i) Jesus the Son of God the Serving Saviour served a rebellious humanity

so he got up from the meal, took off his outer clothing , and wrapped a towel round his waist. After that, he poured water into a basin and began to wash his disciples' feet, drying them with a towel that was wrapped around him. (v4)

Jesus washes the disciples feet. It was a job that even a Jewish slave could not be requested to do. That it had not yet taken place is not surprising, for the duty was the most menial of tasks. Jesus the Son of God clothes himself like that of a slave and does that which is regarded as for the lowliest of all. It show us the humility and love, which brought Jesus the Son of God to this earth. For Jesus himself had said;

even the Son of Man did not come to be served but to serve, and give his life as a ransom for many. (Mark 10.45)

His whole life as God become flesh was to serve a humanity who had rebelled against God their creator and followed their own ways. So how was he to serve? ii) Jesus the Son of God the Serving Saviour cleanses all who will let him There is deeper significance still to what Jesus does. He comes to Peter who asks with emphatic disbelief;

'Lord, are you going to wash my feet?' (verse 6)

Peter cannot understand what is happening, and the implications for him of seeing Jesus washing his own feet are mind-blowing. This is not the role of the Son of God, the Conquering Saviour who will rule over the world and deal with those who oppose him.

Jesus replied, 'You do not realise now what I am doing, but later you will understand.' (verse 7)

The final event that will take place later is the death and resurrection of Jesus. After this, says Jesus, you will understand. It will be after the accomplishment of what this foot washing signifies. Then Peter will grasp what Jesus was doing. Indeed the Holy Spirit who is promised to the disciples will enable them to understand. But even with such a gentle and tender response, Peter still thinks he knows best;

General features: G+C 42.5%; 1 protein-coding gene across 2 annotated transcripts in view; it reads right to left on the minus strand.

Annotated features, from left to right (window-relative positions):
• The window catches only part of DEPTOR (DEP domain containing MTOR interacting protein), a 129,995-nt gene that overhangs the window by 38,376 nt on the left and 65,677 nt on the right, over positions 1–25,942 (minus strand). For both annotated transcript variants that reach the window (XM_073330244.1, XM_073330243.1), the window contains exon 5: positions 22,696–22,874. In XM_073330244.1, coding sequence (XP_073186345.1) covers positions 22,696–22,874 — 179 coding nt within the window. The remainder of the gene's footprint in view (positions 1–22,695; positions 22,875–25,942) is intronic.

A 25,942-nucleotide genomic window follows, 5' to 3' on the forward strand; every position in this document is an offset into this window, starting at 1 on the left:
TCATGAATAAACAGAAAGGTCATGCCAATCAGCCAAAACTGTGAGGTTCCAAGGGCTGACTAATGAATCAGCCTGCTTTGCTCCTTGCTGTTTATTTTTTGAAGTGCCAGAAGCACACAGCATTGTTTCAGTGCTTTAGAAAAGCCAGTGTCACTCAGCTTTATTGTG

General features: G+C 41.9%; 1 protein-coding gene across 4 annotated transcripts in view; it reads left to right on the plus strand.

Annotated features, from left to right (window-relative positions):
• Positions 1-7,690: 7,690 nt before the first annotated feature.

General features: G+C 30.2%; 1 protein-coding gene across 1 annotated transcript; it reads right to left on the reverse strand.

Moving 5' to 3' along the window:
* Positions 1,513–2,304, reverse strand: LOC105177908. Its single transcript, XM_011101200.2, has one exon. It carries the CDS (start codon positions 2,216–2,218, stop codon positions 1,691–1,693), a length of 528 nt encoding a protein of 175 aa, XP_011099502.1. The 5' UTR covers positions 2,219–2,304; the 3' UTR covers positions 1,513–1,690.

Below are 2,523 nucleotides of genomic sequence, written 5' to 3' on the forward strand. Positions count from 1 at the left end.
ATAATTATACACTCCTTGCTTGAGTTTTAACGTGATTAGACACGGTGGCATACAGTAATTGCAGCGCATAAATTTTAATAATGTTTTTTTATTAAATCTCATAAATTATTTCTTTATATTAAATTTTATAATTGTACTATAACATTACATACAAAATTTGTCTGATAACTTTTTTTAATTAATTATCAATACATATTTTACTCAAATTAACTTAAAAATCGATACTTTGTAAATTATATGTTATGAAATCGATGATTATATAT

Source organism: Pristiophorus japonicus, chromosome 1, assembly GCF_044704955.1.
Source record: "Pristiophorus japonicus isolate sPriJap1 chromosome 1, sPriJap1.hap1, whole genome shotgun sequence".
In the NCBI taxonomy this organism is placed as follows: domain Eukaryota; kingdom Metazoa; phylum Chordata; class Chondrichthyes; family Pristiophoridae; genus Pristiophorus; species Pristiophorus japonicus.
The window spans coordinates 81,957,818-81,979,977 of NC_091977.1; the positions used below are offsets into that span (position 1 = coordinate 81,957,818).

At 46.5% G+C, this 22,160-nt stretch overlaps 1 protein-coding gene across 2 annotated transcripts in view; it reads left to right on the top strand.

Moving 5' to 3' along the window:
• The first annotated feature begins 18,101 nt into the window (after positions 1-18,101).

'No' said Peter, 'you shall never wash my feet.' (verse 8)

Again Peter's reply is an emphatic one, but this time his statement goes further still. 'No,' states Peter, 'you shall never wash my feet.' No no, not in this age or even in the age to come will this take place, Peter pronounces. This act of Jesus has no place in his thinking, and now the one he has just called Lord, he dismisses out of hand. Such actions of Jesus shall never be, Peter forbids it!

Peter's reaction shows the root of our rebellion and rejection of God. We decide. We know best. God is knocked off the throne of our lives and we make the decisions. We decide what is right and wrong. The irony is that it is just this root problem of rejecting God's rightful rule over our lives that Jesus has come to deal with. And Peter is unaware that this footwashing of Jesus symbolises it.

Jesus answered, 'Unless I wash you, you have no part with me'. (v8)

Now the reply of Jesus is as startling as the indignation of Peter we have just witnessed. We begin to see the symbolism of the footwashing even more clearly. Unless Jesus washes a person, they have no part with him. Unless an individual submits to Jesus and is cleansed by him they will never know him. The footwashing illustrates and looks forward to the cleansing work of the cross that Jesus provides for all who will submit to him and be made clean. This washing by Jesus of our rebellious actions and attitude towards God can alone make us clean in God's sight. If we never turn to this, then God cannot except us. For the dirt of sin is vile in the sight of a holy, perfect God. Not being with Jesus involves not only this short life but all of eternity. But if we do come to Jesus, in forgiveness asking for his cleansing power, clean we shall be, for;